When a family sells their home with no middle-man, there is a small chance that they could make a quick sale for a good price, but they are almost guaranteed to sell the house faster and for more money when they use a qualified professional realtor. In the same way, a business may stumble on a star candidate with in-demand skills for just the right price at just the right time, but these candidates are difficult to find on short notice. A 3rd-party recruiting firm can find better candidates in less time—and often are less expensive than hiring the wrong person.
The New York Times recently suggested avoiding recruiters because companies should always be building their own candidate pipelines.Unfortunately, this is unrealistic for most companies. In fact, building a successful candidate pipeline in a competitive industry takes more time than a full-time job (one informal poll calculated an average recruiter’s work week at 55+ hours).
6 Reasons to Use a 3rd-Party Recruiting Firm:
1. Access to an actual candidate pipeline.
The “candidate pipeline” is a popular buzzword, but in practice, it is difficult to build one as an employer. For starters, most top job candidates will not talk to a potential employer unless there is an actual job opening—which defeats the purpose of building a pipeline. By contrast, a recruiter has a much easier time building a rolodex of candidates who may be interested if the right opportunity comes along.
No one ever gets hired from the mythical database where “we’ll keep your resume on file in case something else comes up.” By contrast, the heart of a third party recruiting firm is their candidate database, built over years of networking and collecting resumes. The trick here is to build a relationship with a recruiter who works in the right industry. A telecom-focused recruiter will not have a great pool of candidates in the finance vertical, and vice versa.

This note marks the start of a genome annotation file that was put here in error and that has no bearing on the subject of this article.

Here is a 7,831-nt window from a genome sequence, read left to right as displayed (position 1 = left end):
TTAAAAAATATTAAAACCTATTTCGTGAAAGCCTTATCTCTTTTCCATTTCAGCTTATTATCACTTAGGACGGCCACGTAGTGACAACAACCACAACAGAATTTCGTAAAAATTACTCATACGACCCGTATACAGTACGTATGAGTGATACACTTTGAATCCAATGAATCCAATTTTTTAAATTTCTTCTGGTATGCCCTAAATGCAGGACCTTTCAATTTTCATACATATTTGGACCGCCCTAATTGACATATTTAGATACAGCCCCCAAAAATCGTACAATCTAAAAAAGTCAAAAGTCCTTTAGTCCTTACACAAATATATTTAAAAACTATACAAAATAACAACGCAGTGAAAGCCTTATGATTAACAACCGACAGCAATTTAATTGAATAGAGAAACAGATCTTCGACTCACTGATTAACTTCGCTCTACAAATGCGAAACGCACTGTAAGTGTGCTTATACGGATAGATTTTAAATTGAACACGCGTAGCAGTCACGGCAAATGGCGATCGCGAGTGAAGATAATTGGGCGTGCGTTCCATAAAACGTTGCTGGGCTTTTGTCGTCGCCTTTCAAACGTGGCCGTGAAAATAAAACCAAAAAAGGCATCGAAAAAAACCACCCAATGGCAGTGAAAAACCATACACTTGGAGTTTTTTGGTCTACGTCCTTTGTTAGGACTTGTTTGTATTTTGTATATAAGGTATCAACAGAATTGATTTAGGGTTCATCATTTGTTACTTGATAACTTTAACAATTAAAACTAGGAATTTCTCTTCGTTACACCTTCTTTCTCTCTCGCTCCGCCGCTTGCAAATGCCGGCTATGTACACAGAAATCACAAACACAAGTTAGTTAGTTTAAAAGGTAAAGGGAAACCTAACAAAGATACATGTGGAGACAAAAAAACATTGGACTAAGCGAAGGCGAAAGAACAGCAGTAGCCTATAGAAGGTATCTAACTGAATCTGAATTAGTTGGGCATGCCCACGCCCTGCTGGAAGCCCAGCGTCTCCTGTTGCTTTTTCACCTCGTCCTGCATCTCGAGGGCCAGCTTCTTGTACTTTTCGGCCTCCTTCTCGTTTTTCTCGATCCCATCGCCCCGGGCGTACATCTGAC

2. Save time. A lot of time.
The math is simple, here. Job openings with lots of active candidates receive hundreds of resume applications. It takes a huge amount of time to sift through them and screen the good ones. Some jobs rely on passive candidates. These candidates take a lot of searching and persuading to recruit, which also takes a lot of time. In the middle of a busy project, many firms just do not have the time. A third party firm can conduct both types of searches quickly and efficiently.
3. Lower chance of costly bad hires.
Recruiter fees are expensive, but so are hiring mistakes and never-ending hiring cycles. Recruiters also make the hiring process cheaper in several ways. For starters, they source within the hiring manager’s target salary range whenever possible, keeping costs down.
Secondly, many (if not most) recruiters work within contingency agreements, meaning they work for free. This makes them a cheap and highly motivated source of candidates, and frees up HR to focus on other tasks.
Most of all, recruiters source carefully, because they have skin in the game. If the candidate does not work out during the trial period, they lose their fee.
4. Attractive temporary staffing solutions.
A company may have an immediate need but cannot afford to hire someone underqualified. They may not have the ability to sponsor a visa. They may be working on a short-term project that requires in-demand skills. When deadlines and quality are at odds, a third party recruiter can offer a contractor solution. This makes it easy for the company to hire and let go with reduced liability, and it avoids the messiness of benefits packages. It may also solve an immediate need while the company searches for a permanent employee.
5. Quality candidate screening and onboarding assistance.
Recruiters do not just find candidates, they also phone-screen them, prep them for the interview, call references, conduct background checks, and many other screening methods. Recruiters want to make sure a candidate is interested and qualified before they send them in.
6. Strong hiring and interviewing skills.
Not every company has a well-established HR department to carefully screen candidates. It is often up to the hiring manager, who may not have the time to hone their interviewing skills. Recruiters source and interview candidates as a profession, and often they can spot problems and personality clashes well ahead of time. This is a benefit for the hiring manager, because candidates are more likely to open up to a recruiter about problems and concerns than to a hiring manager or HR department. This can help to reduce the number of offer rejections at the last minute.
Need a head-start on building a candidate pipeline? Contact us at firstname.lastname@example.org for a free consultation.